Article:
Once you’ve completed this list, it will serve as a mini wellbeing blueprint to continually review and revise when you’re feeling reflective. The best part of the blueprint? It’s both preventative and responsive, meaning it can serve you if you want to avoid getting burned out, or if you’re in the thick of it! 

Practice self-care beyond the bubble bath 

I bet you thought you’d see self-care earlier in this article? Understandable!  The conversation around how to “fix” burnout has to do a lot with self-care practices like a massage, facial, or bubble bath. And hey, those all are fantastic! But if we don’t take the time to truly understand ourselves in steps 1-3, the bubble baths usually become a bandaid. With that in mind, self-care practices are a wonderful thing to incorporate into you’re routine. The key is finding the ones that work for you. While there are research-backed practices that are proven to help with stress management (think exercise, sleep hygiene, and healthy eating), what exactly you do is your call. That might look different than what your friend, coworker, or even partner does! Just because it falls under the healthy habit umbrella doesn’t mean it’s the right healthy habit for you. So take some time and reflect on what self-care and healthy practices bring you the most joy, and then prioritize them! 

Establish boundaries 

With the ever-changing landscape of the pandemic, our work, home, and social spaces have melded together. In some instances, the physical boundaries that separated one area of our lives have been torn down. And even though many of us are geographically distanced from one another, we are connected in a way that’s unprecedented. Both personally and professionally, establishing your boundaries for yourself and others protects your energy from being pulled in many different directions. Want to establish boundaries in your day-to-day, but not sure where to start?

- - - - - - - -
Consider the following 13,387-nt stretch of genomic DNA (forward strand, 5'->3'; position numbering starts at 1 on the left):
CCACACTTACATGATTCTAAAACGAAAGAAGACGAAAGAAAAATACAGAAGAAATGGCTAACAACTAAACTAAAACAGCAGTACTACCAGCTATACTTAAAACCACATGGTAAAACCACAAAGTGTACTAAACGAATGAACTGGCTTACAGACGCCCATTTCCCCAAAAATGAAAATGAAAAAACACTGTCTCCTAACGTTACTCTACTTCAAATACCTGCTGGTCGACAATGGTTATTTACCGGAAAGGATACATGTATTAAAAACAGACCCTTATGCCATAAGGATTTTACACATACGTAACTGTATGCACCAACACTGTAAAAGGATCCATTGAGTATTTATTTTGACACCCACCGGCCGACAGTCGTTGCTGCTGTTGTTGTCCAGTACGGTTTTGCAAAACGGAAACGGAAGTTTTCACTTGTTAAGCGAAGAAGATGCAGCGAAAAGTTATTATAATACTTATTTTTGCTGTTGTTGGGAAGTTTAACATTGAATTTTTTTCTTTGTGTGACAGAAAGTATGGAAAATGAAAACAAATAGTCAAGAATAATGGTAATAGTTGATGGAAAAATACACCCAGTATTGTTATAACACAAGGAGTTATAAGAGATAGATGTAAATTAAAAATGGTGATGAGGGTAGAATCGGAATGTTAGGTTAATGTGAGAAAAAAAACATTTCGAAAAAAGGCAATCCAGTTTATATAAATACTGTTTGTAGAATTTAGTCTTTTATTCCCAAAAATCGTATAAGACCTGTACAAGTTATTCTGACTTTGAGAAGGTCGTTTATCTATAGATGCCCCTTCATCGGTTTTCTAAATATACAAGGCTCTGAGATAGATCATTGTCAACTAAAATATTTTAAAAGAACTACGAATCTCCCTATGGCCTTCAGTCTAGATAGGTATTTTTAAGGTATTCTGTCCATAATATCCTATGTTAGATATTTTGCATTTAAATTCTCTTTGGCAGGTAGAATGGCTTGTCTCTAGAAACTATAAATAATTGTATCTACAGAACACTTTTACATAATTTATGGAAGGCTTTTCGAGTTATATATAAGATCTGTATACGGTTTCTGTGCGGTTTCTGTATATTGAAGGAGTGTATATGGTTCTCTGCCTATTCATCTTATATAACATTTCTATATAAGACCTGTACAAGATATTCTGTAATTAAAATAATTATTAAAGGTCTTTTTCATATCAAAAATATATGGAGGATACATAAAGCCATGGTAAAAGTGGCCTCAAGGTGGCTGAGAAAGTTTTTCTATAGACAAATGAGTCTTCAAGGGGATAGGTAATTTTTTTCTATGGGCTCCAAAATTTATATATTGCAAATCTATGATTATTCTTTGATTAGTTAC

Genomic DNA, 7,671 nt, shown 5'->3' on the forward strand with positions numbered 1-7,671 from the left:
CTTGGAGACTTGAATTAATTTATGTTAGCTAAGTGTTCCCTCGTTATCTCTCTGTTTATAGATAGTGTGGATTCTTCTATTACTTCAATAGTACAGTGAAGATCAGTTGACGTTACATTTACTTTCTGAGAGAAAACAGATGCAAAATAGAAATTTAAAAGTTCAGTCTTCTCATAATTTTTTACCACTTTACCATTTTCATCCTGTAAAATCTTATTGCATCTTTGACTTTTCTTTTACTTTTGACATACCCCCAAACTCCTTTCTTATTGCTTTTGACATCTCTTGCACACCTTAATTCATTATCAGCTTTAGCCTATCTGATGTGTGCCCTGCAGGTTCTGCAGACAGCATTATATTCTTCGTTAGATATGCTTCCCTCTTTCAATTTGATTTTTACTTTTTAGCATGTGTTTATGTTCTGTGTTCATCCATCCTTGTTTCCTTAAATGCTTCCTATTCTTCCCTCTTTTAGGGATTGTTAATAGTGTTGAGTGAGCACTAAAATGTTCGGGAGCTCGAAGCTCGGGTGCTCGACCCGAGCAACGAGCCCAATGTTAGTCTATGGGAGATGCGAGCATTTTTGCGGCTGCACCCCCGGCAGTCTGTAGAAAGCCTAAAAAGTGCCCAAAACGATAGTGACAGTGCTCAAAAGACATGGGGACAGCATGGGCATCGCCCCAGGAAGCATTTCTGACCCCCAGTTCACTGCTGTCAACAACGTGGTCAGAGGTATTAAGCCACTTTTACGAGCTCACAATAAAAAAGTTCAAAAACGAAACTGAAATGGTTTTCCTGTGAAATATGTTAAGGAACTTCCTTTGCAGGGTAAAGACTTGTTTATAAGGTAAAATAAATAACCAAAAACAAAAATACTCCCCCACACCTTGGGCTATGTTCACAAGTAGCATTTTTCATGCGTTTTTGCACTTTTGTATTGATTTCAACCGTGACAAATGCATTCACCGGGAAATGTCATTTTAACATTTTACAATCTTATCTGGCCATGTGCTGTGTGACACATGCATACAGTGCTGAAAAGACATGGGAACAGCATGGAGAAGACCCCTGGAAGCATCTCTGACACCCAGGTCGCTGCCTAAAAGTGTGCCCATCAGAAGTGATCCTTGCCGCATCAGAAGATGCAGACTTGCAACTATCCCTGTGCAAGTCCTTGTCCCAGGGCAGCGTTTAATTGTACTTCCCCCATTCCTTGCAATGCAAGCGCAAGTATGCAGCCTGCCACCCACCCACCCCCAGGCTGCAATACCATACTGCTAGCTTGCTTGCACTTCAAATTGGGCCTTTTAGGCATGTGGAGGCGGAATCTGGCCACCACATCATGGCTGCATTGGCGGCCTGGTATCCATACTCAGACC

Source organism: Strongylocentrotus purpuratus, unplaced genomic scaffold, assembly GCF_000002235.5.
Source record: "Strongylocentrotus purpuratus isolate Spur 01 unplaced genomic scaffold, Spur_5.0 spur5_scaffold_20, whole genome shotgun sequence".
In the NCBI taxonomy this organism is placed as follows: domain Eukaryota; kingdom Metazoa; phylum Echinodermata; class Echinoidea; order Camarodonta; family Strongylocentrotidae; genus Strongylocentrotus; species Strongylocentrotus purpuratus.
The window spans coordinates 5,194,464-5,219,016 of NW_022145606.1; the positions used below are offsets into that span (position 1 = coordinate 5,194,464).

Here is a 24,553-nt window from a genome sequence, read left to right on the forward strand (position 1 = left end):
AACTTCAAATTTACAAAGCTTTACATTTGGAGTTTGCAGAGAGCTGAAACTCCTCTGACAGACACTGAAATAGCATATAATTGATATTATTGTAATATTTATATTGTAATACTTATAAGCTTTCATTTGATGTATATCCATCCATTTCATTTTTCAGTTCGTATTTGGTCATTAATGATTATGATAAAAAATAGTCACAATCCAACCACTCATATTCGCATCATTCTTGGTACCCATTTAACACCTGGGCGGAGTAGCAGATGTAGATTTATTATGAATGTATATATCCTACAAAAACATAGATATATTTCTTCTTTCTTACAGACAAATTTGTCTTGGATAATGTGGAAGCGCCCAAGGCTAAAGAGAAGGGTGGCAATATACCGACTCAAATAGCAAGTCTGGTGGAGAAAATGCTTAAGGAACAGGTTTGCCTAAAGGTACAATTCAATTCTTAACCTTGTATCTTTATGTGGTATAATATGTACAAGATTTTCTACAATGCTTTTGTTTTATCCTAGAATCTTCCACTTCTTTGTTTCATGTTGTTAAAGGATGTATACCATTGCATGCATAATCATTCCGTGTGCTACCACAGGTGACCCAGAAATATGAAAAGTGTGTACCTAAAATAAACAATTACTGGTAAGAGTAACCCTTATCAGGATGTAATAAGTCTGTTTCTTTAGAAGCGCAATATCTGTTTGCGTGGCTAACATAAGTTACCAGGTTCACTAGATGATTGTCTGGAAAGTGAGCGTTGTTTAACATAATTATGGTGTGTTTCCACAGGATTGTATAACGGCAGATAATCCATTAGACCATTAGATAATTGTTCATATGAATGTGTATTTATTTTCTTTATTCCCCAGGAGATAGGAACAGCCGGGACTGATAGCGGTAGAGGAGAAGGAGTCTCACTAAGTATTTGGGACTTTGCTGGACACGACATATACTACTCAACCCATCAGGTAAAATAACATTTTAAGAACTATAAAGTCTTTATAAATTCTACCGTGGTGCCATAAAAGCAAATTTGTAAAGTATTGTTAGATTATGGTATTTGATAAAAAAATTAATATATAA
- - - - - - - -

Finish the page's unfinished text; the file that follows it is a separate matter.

Here are some steps you can take: 

  • Identify:  Similar to the wellbeing blueprint, identify what things make you feel the most depleted? What give you the most energy? ( Ex: “I notice I feel depleted when I look at my phone first thing in the morning.”)

  • Structure:  Rethink what your day looks like building around those observations. How can you build around what makes you feel nourished? (Ex: “When I wake up, I’ll set my phone aside for 20 minutes before I start my day.”)

  • Communicate: Let the people with whom you interact the most know your needs, and try not to apologize for them. (Ex: “If you text me before X time, I won’t see it. I’ll make sure to respond the next day.”)

  • Be Patient:  It might take some time to figure out what’s working and what’s not. And your boundaries might take a different shape based on the day (Ex: “I have an important meeting before X time tomorrow, so my boundaries will look a little different.”)

Boundaries should be established internally as well, putting in place safeguards where you might be more susceptible to burnout. Take a look at your wellbeing blueprint in step 2, and see where you might be able to establish some boundaries for yourself. For example, giving yourself a social media limit if you tend to get lost in scrolling throughout the day. Start with smaller more realistic boundaries and see if you can build up. 

Finally, remember to be compassionate with yourself. While the ideal is not to have to play catch-up with burnout, the reality is that things are constantly changing, so it might happen that burnout surprisingly shows up, uninvited! Try your best to take the necessary steps to stay ahead of it, so that if you find burnout approaching, you can more easily kick it out of your space!